WASHINGTON – After a years-long fight between presidential administrations over the Clean Water Act, the on-again, off-again struggle over the Waters of the United States rule is on again. And off again, depending on what state you live in.
A federal district judge in North Dakota last week blocked enforcement of the Biden administration’s Waters of the U.S. rule in 24 states. That came just weeks after a federal district judge in Texas blocked WOTUS in Texas and Idaho.
The Environmental Protection Agency said it would not enforce the new rules – for now – in those 26 states, using a pre-2015 rule instead to determine whether a body of water is subject to federal jurisdiction under the Clean Water Act.
For the rest of the states – which includes Arizona – the new rule is in effect, which covers a broader range of water and includes a test to determine jurisdiction on a case-by-case basis.
Meanwhile, as courts and administrations go back and forth on the new rule, farmers and ranchers find themselves in a legal twilight zone.
Oklahoma is one of the 26 states where the new rule is on hold. Michael Kelsey, vice president of the Oklahoma Cattlemen’s Association, said the pause is a win for farmers and ranchers, but the remaining uncertainty makes it hard for them to do maintenance and work on property that involves water bodies – such as building a pond to provide water for cattle or crops.
“Those are some of the situations that we have heard producers express frustration with not knowing exactly what the rules are at (the EPA) because they keep changing,” Kelsey said.
As lower courts splinter the country into two camps, the Supreme Court is mulling a case that may bring everyone back to the same page: Sackett v. EPA is expected to clarify what method is appropriate for determining jurisdiction over water bodies. The court has yet to hand down a ruling in that case, which was argued on Oct. 3.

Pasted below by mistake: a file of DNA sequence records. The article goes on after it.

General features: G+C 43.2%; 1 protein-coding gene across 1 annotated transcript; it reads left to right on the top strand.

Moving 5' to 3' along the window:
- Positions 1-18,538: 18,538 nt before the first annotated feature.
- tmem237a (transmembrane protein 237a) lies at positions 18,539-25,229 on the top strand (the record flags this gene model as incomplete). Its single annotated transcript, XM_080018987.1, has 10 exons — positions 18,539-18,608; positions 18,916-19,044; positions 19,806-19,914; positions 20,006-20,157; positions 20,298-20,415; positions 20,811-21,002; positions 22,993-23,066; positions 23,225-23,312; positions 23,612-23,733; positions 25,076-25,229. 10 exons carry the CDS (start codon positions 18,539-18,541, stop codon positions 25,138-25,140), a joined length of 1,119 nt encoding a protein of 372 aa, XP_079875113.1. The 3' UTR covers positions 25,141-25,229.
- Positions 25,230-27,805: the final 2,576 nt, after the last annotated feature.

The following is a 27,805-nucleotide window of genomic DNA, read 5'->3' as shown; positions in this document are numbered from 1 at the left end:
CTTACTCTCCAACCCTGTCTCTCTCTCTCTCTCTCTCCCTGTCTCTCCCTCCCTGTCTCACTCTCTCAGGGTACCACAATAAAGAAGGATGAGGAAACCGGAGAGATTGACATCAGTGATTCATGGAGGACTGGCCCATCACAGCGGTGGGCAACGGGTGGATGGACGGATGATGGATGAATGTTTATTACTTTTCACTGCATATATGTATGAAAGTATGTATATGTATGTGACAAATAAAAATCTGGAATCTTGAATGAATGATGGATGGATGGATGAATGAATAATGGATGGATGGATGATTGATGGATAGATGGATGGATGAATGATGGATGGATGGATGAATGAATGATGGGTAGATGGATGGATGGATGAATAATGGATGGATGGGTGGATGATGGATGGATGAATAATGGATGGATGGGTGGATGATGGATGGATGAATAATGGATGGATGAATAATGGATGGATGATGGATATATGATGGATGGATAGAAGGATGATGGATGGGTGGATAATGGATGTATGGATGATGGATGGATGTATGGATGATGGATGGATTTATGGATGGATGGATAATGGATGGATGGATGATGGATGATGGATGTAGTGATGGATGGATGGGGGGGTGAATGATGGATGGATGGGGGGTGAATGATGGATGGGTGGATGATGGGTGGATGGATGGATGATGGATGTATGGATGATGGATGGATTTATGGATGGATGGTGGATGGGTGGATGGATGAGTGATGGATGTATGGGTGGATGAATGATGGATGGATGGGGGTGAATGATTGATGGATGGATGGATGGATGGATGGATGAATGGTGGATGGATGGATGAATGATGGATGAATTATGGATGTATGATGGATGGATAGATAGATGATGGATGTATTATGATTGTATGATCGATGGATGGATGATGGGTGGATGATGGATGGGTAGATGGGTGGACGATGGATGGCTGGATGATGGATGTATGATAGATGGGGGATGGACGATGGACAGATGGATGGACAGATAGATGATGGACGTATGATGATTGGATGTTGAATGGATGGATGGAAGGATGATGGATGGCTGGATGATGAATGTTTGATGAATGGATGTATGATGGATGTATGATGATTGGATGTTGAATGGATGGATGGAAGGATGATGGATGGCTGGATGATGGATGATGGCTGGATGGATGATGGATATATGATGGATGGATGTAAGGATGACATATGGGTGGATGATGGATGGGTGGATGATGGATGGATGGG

The nation has been waffling over how to define the term “waters of the United States” in the Clean Water Act since the Obama administration. That rule was reversed and reined in by the Trump administration, which said the federal government is responsible for regulating navigable waters and the rest is for state and local regulation.
The newest rule – which took effect March 20 – replaces the Trump-era rule and extends the federal government’s jurisdiction. Unlike the Obama-era rule, the new rule includes the “significant nexus test” which is applicable to any water body on private property. The test looks to see if a water body originates from navigable waters, thus putting it under federal jurisdiction.
Congress in March passed a joint resolution, largely along party lines, trying to reverse the latest WOTUS rule. All Arizona Democrats voted against the resolution while the state’s Republican lawmakers, joined by Sen. Kyrsten Sinema, I-Ariz., voted for it.
President Joe Biden vetoed the resolution this month.
“The resolution would leave Americans without a clear definition of ‘Waters of the United States,'” Biden said in his veto message. “The resolution would also negatively affect tens of millions of United States households that depend on healthy wetlands and streams.”
The House is scheduled to consider an override of that veto this week, but there do not appear to have been enough backers in the original vote to mount an override.
Meanwhile, Rep. Frank Lucas, R-Okla., praised the North Dakota ruling.
“America’s farmers, ranchers, and landowners deserve a WOTUS definition that is fair and provides regulatory clarity and certainty to agriculture and businesses,” Lucas said in a statement.
Kelsey said the ruling by the court in North Dakota “recognizes that a one-size-fits-all mentality is not the best.”
“What works for water management in Idabel, which is in the extreme southeast part of the state, is not the same for Guymon, which is way up in the panhandle,” he said.
The National Cattlemen’s Beef Association is hosting state affiliates in Washington next week to lobby Congress, and WOTUS is expected to be a key topic.
Kelsey believes the Supreme Court’s decision in Sackett may provide clarity, but worries the rules will continue to be rewritten by each new presidential administration. He said ultimately farmers and ranchers just want consistency.
“How long is this rule going to be in effect? If we get a new president, is he or she going to rescind it and then we get another new rule?” Kelsey said. “I know I’m being redundant, but we just really need this certainty.”
–Gaylord News is a reporting project of the University of Oklahoma Gaylord College of Journalism and Mass Communication, which has partnered with Cronkite News to expand coverage of Indigenous communities.